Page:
Five Digital Banks to Be Given Licenses in Malaysia

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Malaysia is bracing for the arrival of digital banks, with up to give licenses to be issued by the country’s central bank once the regulation for the industry is in place.

Bank Negara Malaysia (BNM) is now working towards releasing regulation guidelines for virtual-bank operation in Malaysia, dubbed ‘the Exposure Draft on Licensing Framework for Digital Banks.’

The regulator invites written feedback on the bill draft, which should be submitted to the central bank by February 2020, with more details on the eligibility and admission criteria to be provided at that time.

Applicants will be allowed to offer either traditional or Islamic banking products, and thus will be required to comply with the Financial Services Act 2013 or Islamic Financial Services Act 2013, the central bank said. This means that their business models can be similar to what existing banks already have.

The digital banks will commence their operations in a restricted form with a minimum paid-up capital of RM 100 million and will be subject to an aggregate deposit cap of RM 2 billion. Deposits per individual will be also capped at certain limits to be determined by the central bank at a later stage.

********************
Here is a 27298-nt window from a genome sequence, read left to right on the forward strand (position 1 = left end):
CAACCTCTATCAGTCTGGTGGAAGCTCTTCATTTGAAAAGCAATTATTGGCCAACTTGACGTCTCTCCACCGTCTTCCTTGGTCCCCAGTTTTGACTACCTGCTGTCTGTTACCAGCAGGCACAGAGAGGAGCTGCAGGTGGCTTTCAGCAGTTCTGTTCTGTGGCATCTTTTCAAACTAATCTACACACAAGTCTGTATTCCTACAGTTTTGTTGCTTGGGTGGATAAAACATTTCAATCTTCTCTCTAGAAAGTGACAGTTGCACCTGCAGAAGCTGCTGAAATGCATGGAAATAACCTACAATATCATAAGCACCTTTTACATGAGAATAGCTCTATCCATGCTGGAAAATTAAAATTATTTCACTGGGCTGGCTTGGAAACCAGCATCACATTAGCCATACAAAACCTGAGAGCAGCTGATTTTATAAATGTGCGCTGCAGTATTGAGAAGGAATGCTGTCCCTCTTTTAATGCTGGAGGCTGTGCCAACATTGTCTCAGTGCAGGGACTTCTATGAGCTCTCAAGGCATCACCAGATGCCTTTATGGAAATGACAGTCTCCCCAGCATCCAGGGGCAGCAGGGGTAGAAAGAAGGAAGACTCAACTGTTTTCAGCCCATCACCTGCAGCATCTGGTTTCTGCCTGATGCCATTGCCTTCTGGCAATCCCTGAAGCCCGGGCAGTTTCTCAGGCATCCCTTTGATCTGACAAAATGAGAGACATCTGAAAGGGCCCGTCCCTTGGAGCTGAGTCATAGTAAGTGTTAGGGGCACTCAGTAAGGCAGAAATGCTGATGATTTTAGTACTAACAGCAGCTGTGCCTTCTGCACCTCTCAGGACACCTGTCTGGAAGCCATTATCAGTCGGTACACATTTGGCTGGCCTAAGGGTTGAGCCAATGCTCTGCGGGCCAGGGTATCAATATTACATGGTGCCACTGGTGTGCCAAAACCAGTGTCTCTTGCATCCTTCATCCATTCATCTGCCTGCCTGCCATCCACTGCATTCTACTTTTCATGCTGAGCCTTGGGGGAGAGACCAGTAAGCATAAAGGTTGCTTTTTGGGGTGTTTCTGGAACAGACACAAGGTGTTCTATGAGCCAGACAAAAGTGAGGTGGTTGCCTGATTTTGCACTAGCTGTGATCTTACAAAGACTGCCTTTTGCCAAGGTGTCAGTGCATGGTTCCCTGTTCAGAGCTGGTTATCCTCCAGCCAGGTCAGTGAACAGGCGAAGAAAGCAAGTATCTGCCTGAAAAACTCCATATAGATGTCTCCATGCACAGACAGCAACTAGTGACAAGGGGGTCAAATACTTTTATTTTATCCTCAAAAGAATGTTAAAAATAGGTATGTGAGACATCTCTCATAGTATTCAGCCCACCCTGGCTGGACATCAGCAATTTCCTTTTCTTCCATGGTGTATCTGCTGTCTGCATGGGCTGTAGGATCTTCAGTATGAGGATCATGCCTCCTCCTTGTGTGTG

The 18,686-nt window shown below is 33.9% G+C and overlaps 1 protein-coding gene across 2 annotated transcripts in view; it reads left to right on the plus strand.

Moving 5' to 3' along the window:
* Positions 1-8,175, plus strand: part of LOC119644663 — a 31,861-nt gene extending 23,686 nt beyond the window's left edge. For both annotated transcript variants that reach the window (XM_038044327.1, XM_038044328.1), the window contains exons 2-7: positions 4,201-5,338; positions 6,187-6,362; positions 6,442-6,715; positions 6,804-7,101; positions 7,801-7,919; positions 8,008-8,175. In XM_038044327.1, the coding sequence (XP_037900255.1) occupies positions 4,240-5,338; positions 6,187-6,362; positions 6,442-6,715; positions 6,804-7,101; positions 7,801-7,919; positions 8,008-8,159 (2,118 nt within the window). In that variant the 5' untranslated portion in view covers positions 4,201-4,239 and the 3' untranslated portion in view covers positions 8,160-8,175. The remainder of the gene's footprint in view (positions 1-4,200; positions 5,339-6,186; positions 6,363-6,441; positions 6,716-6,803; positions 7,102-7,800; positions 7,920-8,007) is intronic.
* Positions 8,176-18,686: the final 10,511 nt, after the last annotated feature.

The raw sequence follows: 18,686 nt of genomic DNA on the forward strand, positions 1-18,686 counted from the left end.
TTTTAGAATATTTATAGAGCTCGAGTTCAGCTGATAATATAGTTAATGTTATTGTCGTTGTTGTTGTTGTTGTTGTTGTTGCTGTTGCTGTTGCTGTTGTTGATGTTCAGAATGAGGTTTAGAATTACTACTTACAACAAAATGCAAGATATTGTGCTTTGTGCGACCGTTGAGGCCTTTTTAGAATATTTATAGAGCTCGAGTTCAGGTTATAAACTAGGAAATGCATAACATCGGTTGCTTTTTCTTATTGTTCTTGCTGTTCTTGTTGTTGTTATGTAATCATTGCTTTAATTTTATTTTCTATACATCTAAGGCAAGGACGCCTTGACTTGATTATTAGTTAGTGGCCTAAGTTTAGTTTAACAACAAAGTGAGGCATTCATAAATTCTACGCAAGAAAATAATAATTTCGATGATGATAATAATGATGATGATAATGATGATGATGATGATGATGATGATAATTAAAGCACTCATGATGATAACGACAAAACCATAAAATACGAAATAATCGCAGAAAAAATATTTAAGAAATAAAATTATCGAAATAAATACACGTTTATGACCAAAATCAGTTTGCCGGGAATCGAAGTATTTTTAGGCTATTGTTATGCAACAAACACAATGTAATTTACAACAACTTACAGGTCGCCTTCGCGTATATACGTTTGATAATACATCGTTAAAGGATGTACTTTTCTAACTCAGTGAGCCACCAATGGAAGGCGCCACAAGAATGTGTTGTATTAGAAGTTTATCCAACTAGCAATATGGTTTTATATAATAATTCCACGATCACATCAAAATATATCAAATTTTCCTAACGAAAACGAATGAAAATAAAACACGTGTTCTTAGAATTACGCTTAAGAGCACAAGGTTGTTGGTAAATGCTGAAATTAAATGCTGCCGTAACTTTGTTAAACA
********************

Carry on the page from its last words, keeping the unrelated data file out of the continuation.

With innovative business models and strong digital capabilities, these players can cater to under-served segments of the market. They will also provide an impetus for existing banks to improve their digital offerings.

With no need to set up branches, web-only banks can deliver different services, including e-wallets, as well as traditional products such as issuing cards and offering payment services through an app or a website.

Malaysia’s push comes on the heels of its Asian peers

The rollout of the digital bank licenses indicates a measured approach on the regulator’s part, taking into account that such players have not operated in “a full financial and economic cycle, ” says the BNM.

The central bank added that this pace of progress is not pre-determined and depends on the applicants and their ability to meet different criteria.

As such, the full digital bank licenses will be implemented in stages and come with restrictions on product offerings and deposit-taking. These will slowly be relaxed only when the approved applicant proves it can manage the risks involved.

Malaysia’s virtual banking push comes in a bid to keep pace with its regional peers, with Korea, Taiwan, and Hong Kong have also embraced the idea of introducing purely digital banking experiences.

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